By Sally Jenkins
Saturday, January 5, 2008
Up close, Joe Gibbs has a sort of beige pallor, a complexion that falls somewhere between sand and old cardboard. The color has left his face and it's not coming back. It's as if he's literally been drained, and what's left are the deep folds of worry, as if they were grooved there by lead pencil.
Have you ever wondered why so many head coaches wear those beltless pants? It's because they gain and lose so much weight during a season, what with all the stress, that their waistlines have to be adjustable. In the case of Gibbs, his weight has remained steady -- it's his reputation that has expanded and contracted. He's gone from hero to goat to hero again. Five games ago, he was a doddering old grandpa who needed to retire. Now that the Redskins are in the playoffs, he's George Patton in a headset. Because we held him so responsible for everything that went wrong, it's worth examining how responsible he is for everything that went right.
Gibbs always has preached personal responsibility; it's his daily hymn. But here's the thing about Gibbs: He doesn't just take responsibility for himself -- he takes responsibility for everyone else, too. Players only have to be accountable for themselves. Assistants only are responsible for their share of the offense or defense. But Gibbs is accountable for all of them; he's shouldered the blame for every mistake in this long and fraught season. Every bad snap, dumb penalty and failed conversion was on him, and no one else.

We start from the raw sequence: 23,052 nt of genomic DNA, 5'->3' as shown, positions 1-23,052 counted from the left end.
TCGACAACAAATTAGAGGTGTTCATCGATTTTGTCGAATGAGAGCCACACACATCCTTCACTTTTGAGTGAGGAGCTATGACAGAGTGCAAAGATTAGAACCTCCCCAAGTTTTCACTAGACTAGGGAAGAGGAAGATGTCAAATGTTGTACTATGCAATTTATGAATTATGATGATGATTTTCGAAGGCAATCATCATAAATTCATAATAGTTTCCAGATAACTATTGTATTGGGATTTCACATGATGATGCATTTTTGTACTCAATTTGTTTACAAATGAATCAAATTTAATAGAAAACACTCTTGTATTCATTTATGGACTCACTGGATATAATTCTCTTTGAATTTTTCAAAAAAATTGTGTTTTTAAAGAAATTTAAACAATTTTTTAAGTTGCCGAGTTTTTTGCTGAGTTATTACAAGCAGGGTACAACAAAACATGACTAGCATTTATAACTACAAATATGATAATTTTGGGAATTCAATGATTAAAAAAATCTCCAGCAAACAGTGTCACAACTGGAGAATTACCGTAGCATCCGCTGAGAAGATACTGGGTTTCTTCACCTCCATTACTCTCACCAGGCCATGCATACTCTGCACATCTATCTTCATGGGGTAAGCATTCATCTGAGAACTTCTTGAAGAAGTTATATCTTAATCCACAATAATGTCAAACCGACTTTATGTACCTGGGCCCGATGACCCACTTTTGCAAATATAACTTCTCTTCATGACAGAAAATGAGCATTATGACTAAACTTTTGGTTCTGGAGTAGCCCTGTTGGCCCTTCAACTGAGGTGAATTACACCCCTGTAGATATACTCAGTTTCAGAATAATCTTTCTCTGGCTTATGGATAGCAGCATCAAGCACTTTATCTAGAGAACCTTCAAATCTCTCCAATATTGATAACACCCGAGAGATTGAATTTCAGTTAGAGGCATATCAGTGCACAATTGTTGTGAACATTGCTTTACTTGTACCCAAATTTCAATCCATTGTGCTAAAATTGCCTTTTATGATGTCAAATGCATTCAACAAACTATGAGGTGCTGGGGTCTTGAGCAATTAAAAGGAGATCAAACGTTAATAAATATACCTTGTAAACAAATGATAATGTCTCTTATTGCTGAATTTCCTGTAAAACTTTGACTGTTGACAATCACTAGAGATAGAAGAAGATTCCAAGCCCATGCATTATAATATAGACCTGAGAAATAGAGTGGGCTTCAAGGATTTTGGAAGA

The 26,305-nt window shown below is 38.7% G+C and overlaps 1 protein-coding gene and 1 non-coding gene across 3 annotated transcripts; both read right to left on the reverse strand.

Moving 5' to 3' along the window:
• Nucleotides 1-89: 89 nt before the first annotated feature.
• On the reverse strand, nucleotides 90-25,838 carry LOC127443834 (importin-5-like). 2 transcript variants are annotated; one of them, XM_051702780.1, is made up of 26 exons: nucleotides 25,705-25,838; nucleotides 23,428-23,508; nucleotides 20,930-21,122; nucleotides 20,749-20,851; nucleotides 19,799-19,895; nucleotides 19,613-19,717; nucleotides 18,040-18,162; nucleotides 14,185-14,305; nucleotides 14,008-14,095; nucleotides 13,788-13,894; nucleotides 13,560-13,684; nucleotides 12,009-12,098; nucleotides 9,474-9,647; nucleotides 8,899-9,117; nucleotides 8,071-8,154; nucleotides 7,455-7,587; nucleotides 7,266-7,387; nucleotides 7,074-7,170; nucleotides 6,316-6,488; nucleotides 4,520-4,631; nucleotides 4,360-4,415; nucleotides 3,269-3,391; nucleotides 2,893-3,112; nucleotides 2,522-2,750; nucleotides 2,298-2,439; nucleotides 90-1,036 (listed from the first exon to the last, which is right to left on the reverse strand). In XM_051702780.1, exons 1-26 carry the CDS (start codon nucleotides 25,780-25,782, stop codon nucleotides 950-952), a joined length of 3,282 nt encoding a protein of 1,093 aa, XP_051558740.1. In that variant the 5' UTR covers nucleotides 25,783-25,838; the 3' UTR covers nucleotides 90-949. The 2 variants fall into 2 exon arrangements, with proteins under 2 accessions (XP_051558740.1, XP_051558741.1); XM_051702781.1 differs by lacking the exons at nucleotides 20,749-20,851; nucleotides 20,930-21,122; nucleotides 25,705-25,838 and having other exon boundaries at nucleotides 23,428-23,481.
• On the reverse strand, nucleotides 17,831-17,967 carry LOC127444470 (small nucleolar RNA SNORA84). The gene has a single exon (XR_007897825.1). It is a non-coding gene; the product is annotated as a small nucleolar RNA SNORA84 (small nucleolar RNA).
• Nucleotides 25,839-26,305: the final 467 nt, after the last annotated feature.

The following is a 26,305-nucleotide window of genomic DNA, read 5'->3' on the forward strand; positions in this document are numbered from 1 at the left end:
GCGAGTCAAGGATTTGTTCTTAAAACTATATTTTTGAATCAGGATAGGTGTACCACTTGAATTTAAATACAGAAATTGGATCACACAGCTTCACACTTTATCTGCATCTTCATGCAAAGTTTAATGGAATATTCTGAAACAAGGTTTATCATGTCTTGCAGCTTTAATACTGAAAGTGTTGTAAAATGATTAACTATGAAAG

This is what great leaders do. It's called generalship, and it's why the Redskins won four straight games despite the in extremis circumstances of the last few weeks. The NFL is full of cerebral new-age strategists, but few of them could have done what Gibbs has with his old-fashioned core principle. This is no slap at Gregg Williams or Al Saunders, but what are the chances that either of them could get a team to win four straight after their best player was killed? You don't need a strategist for that. You need a leader.
Much has been made of the way Gibbs pulled his emotionally shattered team back together after the death of Sean Taylor. But it was the way Gibbs handled a smaller crisis that may have made as much of a difference. Gibbs committed the single most foolish mistake of his Hall of Fame career five weeks ago, when he likely cost the Redskins a victory over the Buffalo Bills by trying to call consecutive timeouts with eight seconds remaining as Buffalo place kicker Rian Lindell lined up to attempt a 51-yard field goal. The unsportsmanlike conduct penalty gave Lindell a shorter kick, and he made it.
At that moment, and for the next day or so, Gibbs was on the verge of losing the team. Everybody in the locker room knew he had made a catastrophic mistake, and his credibility was on the line. Things could have gone either way -- it all threatened to dissolve into an ugly mess. Mainly, the mistake seemed a summing up of all of the Redskins' organizational problems, symptomatic of a team with all kinds of talent yet too many disparate elements. The players too often were mistake-prone, and the "leadership council," as Williams terms the team's multilayered staff, too often malfunctioned. You got the impression Gibbs and his old guard (such as Don Breaux and Joe Bugel) were one entity, Williams and the defense were another and Saunders went his own separate way until he called the plays on Sundays. Why, with all that money tied up in the coaching staff, did Gibbs have no one but the head linesman to ask about calling consecutive timeouts?